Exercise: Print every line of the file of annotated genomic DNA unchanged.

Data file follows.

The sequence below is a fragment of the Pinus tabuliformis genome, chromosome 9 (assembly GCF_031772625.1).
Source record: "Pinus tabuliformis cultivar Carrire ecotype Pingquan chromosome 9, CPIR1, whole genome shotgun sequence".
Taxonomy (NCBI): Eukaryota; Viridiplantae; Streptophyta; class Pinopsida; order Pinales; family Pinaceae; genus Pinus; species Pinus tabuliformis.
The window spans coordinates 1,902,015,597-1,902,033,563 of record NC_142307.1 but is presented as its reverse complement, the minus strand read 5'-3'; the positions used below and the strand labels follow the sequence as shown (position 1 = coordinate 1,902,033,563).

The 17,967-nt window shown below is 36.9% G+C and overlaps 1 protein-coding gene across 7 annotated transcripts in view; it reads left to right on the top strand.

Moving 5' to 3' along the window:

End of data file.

The sequence below is a fragment of the Pinus tabuliformis genome, chromosome 9 (assembly GCF_031772625.1).
Source record: "Pinus tabuliformis cultivar Carrire ecotype Pingquan chromosome 9, CPIR1, whole genome shotgun sequence".
Taxonomy (NCBI): Eukaryota; Viridiplantae; Streptophyta; class Pinopsida; order Pinales; family Pinaceae; genus Pinus; species Pinus tabuliformis.
The window spans coordinates 1,902,015,597-1,902,033,563 of record NC_142307.1 but is presented as its reverse complement, the minus strand read 5'-3'; the positions used below and the strand labels follow the sequence as shown (position 1 = coordinate 1,902,033,563).

The 17,967-nt window shown below is 36.9% G+C and overlaps 1 protein-coding gene across 7 annotated transcripts in view; it reads left to right on the top strand.

Moving 5' to 3' along the window: